John Stott, a pastor in the Anglican church of England and a noted leader of worldwide evangelicalism, made the following observation: “Faith’s only function is to receive what grace offers.” Is that what you believe?
We live in a high performance society. We are driven to excel and be obsessed with success. We long for bigger and better. We put in 50, 60 and 70 hour work weeks believing that this will get for us what we want. Many people believe that there is a passage in the Bible that says, “God helps those who help themselves.” Just so you know, that quote is not in the Bible.
I hope you don’t misunderstand. I’m not at all opposed to success or hard work. In fact, I believe God made us to be successful and to take on jobs that are well beyond our ability as we learn to walk with Him and be led by His Holy Spirit. But we must never forget that principally, Christianity is not about the sacrifices we make for God but the sacrifice God made for us.
Because the church in America is accustomed to receiving a steady diet of “do more” and “try harder” sermons, there can be created the unintended result of Christians being focused on what they must do for God, rather than focusing on what Christ has done. When the vast majority of sermons are about Christian living, rather than about Christ, we begin to misrepresent the good news of the gospel. Grace is hijacked and replaced with brands of Christian behaviorism.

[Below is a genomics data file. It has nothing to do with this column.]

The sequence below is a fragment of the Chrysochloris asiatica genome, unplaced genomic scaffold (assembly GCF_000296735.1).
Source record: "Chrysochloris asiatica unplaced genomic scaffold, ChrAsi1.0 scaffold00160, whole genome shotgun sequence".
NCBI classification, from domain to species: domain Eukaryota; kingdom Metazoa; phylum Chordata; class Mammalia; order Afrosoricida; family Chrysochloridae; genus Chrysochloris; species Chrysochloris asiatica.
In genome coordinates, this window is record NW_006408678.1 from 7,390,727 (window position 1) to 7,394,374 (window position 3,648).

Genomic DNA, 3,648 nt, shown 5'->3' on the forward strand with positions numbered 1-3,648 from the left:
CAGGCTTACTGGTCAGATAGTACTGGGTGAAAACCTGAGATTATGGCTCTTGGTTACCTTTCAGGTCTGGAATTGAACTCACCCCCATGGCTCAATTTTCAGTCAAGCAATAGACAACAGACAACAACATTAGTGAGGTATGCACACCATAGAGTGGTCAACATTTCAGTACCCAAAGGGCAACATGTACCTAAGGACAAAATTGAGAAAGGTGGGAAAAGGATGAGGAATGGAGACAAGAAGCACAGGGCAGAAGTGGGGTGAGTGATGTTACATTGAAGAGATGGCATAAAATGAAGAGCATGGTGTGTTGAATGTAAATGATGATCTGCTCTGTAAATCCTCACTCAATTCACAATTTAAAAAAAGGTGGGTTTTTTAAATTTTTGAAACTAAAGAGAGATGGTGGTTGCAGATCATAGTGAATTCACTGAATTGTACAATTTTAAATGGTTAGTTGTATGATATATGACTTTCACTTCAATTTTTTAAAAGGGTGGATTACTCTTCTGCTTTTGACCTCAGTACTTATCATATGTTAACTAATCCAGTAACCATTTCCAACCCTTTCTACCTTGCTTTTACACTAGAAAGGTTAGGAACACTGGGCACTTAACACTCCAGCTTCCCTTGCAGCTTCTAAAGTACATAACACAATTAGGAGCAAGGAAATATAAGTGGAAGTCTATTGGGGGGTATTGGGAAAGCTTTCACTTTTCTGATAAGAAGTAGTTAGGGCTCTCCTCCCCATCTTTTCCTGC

I think part of the reason for this emphasis on Christian living is that we think this will somehow get people to clean up their act. If we keep a steady and consistent diet of “do more” and “try harder” sermons, this will get people to read and obey their Bibles, give to and serve their churches and be more loving and considerate as they represent Christ in their neighborhoods. And as this cry for intensified devotion toward God gets louder and stronger, too many people conclude that the focus of the Christian faith is upon our love for God rather than God’s love for us.
The Bible is not a story about good people reaching up to God. The Bible is the story of God reaching down to bad and broken people. Therefore, the Bible is not the owner-operator manual for Christian living. Rather, the Bible is a revelation of Jesus who comes to rescue us from our sin, our failure, our guilt and our badness with His love and grace and offers us a whole new identity.
The good news of God’s unmerited favor toward mankind, God’s desire to see man saved and healed must be recaptured by God’s people. We must understand that God reaches out to us not because we are good but because He is good. Our Heavenly Father is pleased to extend to us everything we need in this life and for the life to come and He wants us to simply receive all that we need with the hands of faith.